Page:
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Action for damages. DeKalb Superior Court. Before Judge Fuller.
The trial court set aside a default judgment against HMZ Property Management, Inc. (HMZ) and Frazier appeals.
HMZ is a property management company, and the appellant Frazier is a former apartment tenant who sued HMZ for personal injury occurring in July 1980. Frazier had dealt with Haile M. Zamadie, the president of HMZ, at a Spring Street address, and Frazier's attorney sent Mr. Zamadie a letter at the Spring Street address concerning Frazier's Claim. In October 1980, Frazier's attorney filed suit against HMZ and attempted to effect service upon the corporation through: "Haile M. Zamadie, Registered Agent, 3190 Canary Court, Decatur, Ga. 30032." Service was attempted October 29 but returned as "moved, left no forwarding address." The Canary Court address was the registered office listed with the Secretary of State. On November 24, 1980, service was made on the Secretary of State, who reported that on November 25, he sent a copy of the suit to defendant HMZ by registered mail. (Presumptively, the Secretary of State sent the copy to the only registered address he had, at Canary Court.) HMZ never received the copy or actual notice of the suit.
On motion to set aside the default judgment, HMZ contended that service on HMZ through the Secretary of State was improper because Frazier and her attorney had actual knowledge that the agent Zamadie could be found at the Spring Street address; that such service deprived him of due process and was unconstitutional use of Code Ann. 22-403; that in July 1980 the registered office at Canary Court (which was Zamadie's residence) was destroyed by fire and was vacant in October and November of 1980 as anyone could see, and since plaintiff and her attorney knew Zamadie could be found at the Spring Street address, neither the plaintiff nor the process server used "reasonable diligence" to find Zamadie so as to authorize plaintiff to serve him through the Secretary of State under Code Ann. 22-403. Held:
The trial court erred in setting aside this default judgment. Code Ann. 22-403 (b) provides that ". . . whenever [a corporation's] registered agent cannot with reasonable diligence be found at the registered office, then the Secretary of State shall be an agent of such corporation upon whom any process, notice or demand may be served. . . ." (Emphasis supplied.) The plain provision at the end of Code Ann. 22-403 (b) recites: "The provisions of this subsection . . . may be used notwithstanding any inconsistent provisions of the Georgia Civil Practice Act [Title 81]." (See Code Ann. 81A-104 (d)).
Under the plain terms of Code Ann. 22-403 (b) appellant Frazier was authorized to serve the Secretary of State as agent for service of HMZ, because HMZ could not "with reasonable diligence be found at the registered office." We do not question the reasonableness of diligence to find the agent at the registered office, because by HMZ's own admission the office had burned and the agent was not there; obviously no amount of diligence could have found Zamadie at the registered office. See O'Neal Const. Co. v. Lexington Developers, 240 Ga. 376 (240 SE2d 856).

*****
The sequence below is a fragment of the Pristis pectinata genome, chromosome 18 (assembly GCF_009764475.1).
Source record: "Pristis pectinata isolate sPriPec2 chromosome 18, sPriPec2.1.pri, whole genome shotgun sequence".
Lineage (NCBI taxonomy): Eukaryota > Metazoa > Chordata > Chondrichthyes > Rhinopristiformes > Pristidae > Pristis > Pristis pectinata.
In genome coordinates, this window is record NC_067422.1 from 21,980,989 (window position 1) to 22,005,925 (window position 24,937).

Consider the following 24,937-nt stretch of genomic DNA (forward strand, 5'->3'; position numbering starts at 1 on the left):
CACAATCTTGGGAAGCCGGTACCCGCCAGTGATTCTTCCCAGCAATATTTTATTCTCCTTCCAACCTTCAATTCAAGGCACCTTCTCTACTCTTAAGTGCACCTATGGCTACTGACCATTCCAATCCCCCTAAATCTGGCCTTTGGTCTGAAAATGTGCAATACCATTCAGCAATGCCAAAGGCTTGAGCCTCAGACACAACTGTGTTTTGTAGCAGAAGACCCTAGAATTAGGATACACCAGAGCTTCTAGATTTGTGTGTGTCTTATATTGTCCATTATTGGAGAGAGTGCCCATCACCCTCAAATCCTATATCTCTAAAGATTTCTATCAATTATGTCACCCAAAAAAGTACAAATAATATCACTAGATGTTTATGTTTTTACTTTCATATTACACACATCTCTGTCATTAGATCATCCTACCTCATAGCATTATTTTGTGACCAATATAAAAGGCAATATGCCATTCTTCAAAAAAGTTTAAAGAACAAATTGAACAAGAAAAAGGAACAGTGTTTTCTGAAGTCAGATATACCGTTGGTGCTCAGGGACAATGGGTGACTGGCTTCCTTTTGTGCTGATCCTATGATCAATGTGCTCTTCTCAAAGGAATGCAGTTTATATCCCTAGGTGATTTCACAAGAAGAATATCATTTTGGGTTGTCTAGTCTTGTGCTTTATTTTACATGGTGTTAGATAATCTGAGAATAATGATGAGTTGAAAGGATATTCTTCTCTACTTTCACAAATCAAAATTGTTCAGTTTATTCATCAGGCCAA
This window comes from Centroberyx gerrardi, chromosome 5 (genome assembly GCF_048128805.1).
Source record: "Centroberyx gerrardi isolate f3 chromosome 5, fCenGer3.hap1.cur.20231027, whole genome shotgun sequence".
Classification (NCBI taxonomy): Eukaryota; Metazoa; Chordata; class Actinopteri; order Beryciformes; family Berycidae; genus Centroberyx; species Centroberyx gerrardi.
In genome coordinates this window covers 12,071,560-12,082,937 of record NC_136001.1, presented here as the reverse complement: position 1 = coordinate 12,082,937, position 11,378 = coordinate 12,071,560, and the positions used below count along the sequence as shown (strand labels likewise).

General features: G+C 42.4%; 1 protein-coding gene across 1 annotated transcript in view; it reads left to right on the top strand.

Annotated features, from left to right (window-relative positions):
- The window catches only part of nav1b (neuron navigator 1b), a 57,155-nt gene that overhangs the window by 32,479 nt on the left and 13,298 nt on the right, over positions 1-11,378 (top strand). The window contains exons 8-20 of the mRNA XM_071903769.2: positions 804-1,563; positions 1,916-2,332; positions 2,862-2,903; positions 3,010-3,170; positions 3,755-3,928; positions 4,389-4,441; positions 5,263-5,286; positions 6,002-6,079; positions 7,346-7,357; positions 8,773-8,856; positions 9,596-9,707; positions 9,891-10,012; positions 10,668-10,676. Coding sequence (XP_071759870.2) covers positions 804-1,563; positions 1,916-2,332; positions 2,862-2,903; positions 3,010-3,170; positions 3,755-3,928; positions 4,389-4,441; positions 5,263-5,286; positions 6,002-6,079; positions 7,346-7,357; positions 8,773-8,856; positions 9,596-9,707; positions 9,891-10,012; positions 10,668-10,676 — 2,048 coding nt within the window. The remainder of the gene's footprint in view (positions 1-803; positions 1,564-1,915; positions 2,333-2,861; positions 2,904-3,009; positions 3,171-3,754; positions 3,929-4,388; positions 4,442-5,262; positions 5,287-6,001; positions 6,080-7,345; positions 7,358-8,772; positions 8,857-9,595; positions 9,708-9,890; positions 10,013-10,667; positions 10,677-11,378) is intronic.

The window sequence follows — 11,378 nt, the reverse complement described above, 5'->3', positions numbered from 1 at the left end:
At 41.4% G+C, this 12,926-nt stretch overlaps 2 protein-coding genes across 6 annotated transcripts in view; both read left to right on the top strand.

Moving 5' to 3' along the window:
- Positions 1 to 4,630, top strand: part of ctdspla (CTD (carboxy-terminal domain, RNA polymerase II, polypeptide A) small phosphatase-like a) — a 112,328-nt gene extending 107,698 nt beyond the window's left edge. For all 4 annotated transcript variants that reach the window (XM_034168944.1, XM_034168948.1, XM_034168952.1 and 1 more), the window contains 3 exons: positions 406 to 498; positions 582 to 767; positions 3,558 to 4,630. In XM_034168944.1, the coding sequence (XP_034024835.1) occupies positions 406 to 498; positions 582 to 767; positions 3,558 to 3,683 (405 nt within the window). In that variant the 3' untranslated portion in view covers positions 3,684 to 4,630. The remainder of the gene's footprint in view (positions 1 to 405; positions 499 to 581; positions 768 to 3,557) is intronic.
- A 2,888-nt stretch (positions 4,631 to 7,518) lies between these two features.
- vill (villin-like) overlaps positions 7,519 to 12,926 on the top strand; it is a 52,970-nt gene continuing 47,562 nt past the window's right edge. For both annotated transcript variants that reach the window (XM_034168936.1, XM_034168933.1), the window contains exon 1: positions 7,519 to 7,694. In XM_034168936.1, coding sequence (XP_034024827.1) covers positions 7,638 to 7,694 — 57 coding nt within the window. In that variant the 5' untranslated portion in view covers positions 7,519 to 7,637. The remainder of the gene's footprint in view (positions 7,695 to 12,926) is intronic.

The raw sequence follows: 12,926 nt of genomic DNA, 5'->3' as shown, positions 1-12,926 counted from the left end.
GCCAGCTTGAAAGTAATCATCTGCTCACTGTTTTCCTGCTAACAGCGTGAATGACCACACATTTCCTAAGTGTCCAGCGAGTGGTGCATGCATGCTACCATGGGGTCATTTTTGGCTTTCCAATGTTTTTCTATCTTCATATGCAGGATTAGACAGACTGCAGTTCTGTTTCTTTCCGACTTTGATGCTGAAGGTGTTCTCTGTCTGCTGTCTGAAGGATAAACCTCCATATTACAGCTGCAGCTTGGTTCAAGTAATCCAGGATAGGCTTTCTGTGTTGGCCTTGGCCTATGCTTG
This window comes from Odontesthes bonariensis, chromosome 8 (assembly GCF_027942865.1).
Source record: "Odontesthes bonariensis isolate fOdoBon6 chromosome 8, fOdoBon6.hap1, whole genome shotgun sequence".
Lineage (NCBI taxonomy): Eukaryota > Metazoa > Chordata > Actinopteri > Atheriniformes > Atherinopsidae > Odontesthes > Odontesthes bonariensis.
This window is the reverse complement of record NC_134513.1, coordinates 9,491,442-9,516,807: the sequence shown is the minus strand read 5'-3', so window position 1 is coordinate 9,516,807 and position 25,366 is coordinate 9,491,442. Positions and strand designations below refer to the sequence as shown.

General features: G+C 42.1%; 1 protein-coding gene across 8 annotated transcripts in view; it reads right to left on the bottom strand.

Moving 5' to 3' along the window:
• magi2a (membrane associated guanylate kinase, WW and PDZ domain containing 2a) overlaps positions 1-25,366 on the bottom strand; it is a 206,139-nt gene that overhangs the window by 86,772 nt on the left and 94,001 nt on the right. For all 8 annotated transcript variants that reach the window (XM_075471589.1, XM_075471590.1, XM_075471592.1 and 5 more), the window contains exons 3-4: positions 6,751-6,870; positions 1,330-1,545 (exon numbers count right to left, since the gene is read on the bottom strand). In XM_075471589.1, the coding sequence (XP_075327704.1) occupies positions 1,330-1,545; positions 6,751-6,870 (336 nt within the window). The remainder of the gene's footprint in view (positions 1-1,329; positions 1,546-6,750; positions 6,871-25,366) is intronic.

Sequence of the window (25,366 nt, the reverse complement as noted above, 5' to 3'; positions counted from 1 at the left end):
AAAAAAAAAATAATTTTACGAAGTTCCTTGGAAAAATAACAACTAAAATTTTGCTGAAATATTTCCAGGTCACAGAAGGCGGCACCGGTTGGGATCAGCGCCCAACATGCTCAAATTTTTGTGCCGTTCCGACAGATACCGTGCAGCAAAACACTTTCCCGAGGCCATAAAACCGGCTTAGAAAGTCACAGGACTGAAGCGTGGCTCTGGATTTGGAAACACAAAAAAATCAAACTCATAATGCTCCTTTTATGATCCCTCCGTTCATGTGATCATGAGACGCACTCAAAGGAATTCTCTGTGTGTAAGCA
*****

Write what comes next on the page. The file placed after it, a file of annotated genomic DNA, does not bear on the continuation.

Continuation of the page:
The provision at Code Ann. 22-403 (b) that service may be made on the Secretary of State "whenever [a corporation's] registered agent cannot with reasonable diligence be found at the registered office" is not inconsequential verbiage. Title 22 requires corporations to maintain registered agents and registered offices as a condition of doing business in Georgia, so as to make it simple to be served and so as to make it virtually impossible to evade service of process. O'Neal, supra. American Consolidated Serv. Corp. v. Nationwide Mut. Ins. Co., 156 Ga. App. 193, 195 (273 SE2d 898). And it is for this reason that, under Code Ann. 22-403 (b), when a plaintiff cannot with reasonable diligence find the registered agent at the registered office, he is expressly relieved of any burden to exhaust other methods of service before serving the Secretary of State. (See O'Neal, supra). We will not impose any burden upon plaintiffs to prove that they did not know where the registered agent might otherwise be found, and we will not allow remiss corporation defendants to suggest that plaintiffs ought to have known where they could be found before plaintiffs are authorized to serve the Secretary of State under Code Ann. 22-403 (b); the statute specifically forbids any such inference and with good reason, for the consequence of such a burden would be to make service of a corporation an entirely uncertain matter in every case and to make evasion of service an easy proposition.
The corporation is a creature of statute and has no rights or existence but what the statutes give it. If the corporation complies with statutory requirements for doing business in this state, it will not be deprived of service or notice under Code Ann. 22-403 (b). The method of service properly authorized under Code Ann. 22-403 is not subject to constitutional attaCk because it is "in itself reasonably certain to inform those affected [and is] not substantially less likely to bring home notice than other of the feasible and customary substitutes." Benton v. Modern Finance &c. Co., 244 Ga. 533, 534 (261 SE2d 359). If the defendant HMZ had complied with the statutory requirement to maintain a registered office and registered agent, and had notified the Secretary of State of its change of address, it would have had service of the suit. Therefore, we find no cause and no authority to relieve it of the default judgment it brought upon itself.
A. Ed Lane, Stan Coburn, for appellees.
Robert Carpenter, Ronald L. Hilley, for appellant.
Thursday May 21 21:14 EDT

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